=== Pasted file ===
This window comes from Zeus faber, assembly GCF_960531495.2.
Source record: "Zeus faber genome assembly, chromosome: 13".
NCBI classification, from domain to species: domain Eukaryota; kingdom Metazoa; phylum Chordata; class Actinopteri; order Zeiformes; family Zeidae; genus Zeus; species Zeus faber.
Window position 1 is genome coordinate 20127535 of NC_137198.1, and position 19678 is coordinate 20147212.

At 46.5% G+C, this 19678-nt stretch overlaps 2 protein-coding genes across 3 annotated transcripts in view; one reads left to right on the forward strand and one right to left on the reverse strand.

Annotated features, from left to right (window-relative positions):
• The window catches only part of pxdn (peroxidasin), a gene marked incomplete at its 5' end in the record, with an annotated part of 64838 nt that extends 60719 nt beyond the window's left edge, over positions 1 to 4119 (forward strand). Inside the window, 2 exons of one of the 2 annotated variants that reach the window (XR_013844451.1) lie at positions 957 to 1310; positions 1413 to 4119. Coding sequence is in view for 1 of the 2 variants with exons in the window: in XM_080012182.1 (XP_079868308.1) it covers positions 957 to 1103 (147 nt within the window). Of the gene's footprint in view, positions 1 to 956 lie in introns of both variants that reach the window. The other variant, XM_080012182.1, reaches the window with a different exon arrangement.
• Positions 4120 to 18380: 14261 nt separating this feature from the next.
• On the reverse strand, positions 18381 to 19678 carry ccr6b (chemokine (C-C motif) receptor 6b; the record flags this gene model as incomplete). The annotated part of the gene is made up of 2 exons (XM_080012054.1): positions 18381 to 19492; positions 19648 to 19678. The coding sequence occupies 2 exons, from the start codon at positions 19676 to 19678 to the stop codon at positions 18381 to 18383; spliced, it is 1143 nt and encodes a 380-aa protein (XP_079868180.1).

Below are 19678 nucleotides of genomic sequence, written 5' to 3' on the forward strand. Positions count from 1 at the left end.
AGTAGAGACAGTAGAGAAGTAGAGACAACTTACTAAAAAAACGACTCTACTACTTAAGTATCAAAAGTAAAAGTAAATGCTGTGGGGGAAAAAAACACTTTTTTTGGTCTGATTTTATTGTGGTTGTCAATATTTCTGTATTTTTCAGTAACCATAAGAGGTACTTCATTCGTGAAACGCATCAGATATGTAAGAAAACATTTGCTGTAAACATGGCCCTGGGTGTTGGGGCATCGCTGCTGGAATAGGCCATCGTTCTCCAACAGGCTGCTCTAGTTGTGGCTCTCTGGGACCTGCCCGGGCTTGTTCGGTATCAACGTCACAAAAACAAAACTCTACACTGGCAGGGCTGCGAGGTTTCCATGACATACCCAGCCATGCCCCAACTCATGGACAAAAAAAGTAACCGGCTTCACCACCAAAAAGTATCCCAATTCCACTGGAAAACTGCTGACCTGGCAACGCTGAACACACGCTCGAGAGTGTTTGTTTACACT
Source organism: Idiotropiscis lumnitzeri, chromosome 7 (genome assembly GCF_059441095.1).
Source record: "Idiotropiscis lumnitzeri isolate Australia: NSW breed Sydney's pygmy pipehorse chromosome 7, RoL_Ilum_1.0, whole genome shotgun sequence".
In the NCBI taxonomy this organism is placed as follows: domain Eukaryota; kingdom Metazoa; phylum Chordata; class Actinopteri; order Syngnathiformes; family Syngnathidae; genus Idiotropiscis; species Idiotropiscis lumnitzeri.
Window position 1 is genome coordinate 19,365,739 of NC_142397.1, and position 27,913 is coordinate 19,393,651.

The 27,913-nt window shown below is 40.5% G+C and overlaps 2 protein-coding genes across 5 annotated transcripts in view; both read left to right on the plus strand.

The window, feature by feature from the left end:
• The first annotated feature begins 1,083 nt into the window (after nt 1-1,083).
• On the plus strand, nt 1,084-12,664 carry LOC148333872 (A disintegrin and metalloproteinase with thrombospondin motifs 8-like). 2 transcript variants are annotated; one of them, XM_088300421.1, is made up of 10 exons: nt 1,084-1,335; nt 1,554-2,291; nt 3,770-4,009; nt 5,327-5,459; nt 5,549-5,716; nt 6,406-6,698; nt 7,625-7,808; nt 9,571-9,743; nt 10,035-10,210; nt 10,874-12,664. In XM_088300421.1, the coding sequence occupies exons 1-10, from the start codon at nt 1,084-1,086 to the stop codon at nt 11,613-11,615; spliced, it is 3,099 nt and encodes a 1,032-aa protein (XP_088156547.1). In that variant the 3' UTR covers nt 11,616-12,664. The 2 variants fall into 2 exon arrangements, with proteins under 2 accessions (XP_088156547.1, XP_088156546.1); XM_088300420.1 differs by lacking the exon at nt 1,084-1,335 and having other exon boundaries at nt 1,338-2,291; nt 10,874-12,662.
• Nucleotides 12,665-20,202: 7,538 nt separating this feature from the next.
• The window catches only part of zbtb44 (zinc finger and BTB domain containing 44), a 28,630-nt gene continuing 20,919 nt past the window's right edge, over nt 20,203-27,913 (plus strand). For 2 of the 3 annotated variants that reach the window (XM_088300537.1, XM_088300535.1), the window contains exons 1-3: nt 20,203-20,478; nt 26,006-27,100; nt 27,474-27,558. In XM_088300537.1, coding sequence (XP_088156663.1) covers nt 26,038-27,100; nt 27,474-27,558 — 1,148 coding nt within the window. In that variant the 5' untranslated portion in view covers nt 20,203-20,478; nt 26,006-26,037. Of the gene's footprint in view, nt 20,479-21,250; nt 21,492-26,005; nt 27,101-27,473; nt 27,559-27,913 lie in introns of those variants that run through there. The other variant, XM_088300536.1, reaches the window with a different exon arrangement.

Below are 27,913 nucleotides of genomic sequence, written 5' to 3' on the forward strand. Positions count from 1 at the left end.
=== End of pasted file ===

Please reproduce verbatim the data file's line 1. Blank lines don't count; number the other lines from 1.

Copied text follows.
This window comes from Zeus faber, assembly GCF_960531495.2.